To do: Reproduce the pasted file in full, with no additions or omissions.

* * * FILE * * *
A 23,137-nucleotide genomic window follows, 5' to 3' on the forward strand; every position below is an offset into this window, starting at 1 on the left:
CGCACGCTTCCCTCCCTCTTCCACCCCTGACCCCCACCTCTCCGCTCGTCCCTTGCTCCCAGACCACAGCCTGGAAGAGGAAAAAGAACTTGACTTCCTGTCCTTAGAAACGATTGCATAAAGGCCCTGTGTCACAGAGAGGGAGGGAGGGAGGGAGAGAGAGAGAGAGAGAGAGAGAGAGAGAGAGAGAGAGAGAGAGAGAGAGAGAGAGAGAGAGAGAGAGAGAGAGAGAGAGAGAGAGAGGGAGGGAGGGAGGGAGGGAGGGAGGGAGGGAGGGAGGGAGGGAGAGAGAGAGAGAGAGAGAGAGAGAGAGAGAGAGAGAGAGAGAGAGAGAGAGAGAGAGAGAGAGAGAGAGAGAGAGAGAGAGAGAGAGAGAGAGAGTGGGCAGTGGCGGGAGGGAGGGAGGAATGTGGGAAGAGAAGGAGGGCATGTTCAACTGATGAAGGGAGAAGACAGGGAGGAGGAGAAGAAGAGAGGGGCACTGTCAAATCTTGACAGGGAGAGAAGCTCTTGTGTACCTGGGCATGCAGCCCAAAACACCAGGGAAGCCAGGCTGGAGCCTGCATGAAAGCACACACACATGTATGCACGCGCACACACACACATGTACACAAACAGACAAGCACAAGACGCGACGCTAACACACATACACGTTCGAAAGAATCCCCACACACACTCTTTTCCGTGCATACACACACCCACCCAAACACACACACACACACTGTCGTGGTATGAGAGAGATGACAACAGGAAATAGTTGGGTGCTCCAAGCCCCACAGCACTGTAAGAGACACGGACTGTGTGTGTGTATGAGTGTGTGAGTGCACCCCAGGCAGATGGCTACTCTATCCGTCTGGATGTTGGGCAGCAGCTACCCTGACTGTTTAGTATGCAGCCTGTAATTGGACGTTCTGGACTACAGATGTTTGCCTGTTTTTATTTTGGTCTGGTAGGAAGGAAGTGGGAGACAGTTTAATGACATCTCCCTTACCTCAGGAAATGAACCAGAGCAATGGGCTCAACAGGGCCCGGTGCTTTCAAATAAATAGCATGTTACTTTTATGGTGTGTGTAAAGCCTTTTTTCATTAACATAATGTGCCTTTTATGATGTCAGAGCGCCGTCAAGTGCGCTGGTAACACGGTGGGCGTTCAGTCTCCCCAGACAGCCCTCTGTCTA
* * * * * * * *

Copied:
A 23,137-nucleotide genomic window follows, 5' to 3' on the forward strand; every position below is an offset into this window, starting at 1 on the left:
CGCACGCTTCCCTCCCTCTTCCACCCCTGACCCCCACCTCTCCGCTCGTCCCTTGCTCCCAGACCACAGCCTGGAAGAGGAAAAAGAACTTGACTTCCTGTCCTTAGAAACGATTGCATAAAGGCCCTGTGTCACAGAGAGGGAGGGAGGGAGGGAGAGAGAGAGAGAGAGAGAGAGAGAGAGAGAGAGAGAGAGAGAGAGAGAGAGAGAGAGAGAGAGAGAGAGAGAGAGAGAGAGAGAGAGGGAGGGAGGGAGGGAGGGAGGGAGGGAGGGAGGGAGGGAGGGAGAGAGAGAGAGAGAGAGAGAGAGAGAGAGAGAGAGAGAGAGAGAGAGAGAGAGAGAGAGAGAGAGAGAGAGAGAGAGAGAGAGAGAGAGAGAGAGTGGGCAGTGGCGGGAGGGAGGGAGGAATGTGGGAAGAGAAGGAGGGCATGTTCAACTGATGAAGGGAGAAGACAGGGAGGAGGAGAAGAAGAGAGGGGCACTGTCAAATCTTGACAGGGAGAGAAGCTCTTGTGTACCTGGGCATGCAGCCCAAAACACCAGGGAAGCCAGGCTGGAGCCTGCATGAAAGCACACACACATGTATGCACGCGCACACACACACATGTACACAAACAGACAAGCACAAGACGCGACGCTAACACACATACACGTTCGAAAGAATCCCCACACACACTCTTTTCCGTGCATACACACACCCACCCAAACACACACACACACACTGTCGTGGTATGAGAGAGATGACAACAGGAAATAGTTGGGTGCTCCAAGCCCCACAGCACTGTAAGAGACACGGACTGTGTGTGTGTATGAGTGTGTGAGTGCACCCCAGGCAGATGGCTACTCTATCCGTCTGGATGTTGGGCAGCAGCTACCCTGACTGTTTAGTATGCAGCCTGTAATTGGACGTTCTGGACTACAGATGTTTGCCTGTTTTTATTTTGGTCTGGTAGGAAGGAAGTGGGAGACAGTTTAATGACATCTCCCTTACCTCAGGAAATGAACCAGAGCAATGGGCTCAACAGGGCCCGGTGCTTTCAAATAAATAGCATGTTACTTTTATGGTGTGTGTAAAGCCTTTTTTCATTAACATAATGTGCCTTTTATGATGTCAGAGCGCCGTCAAGTGCGCTGGTAACACGGTGGGCGTTCAGTCTCCCCAGACAGCCCTCTGTCTA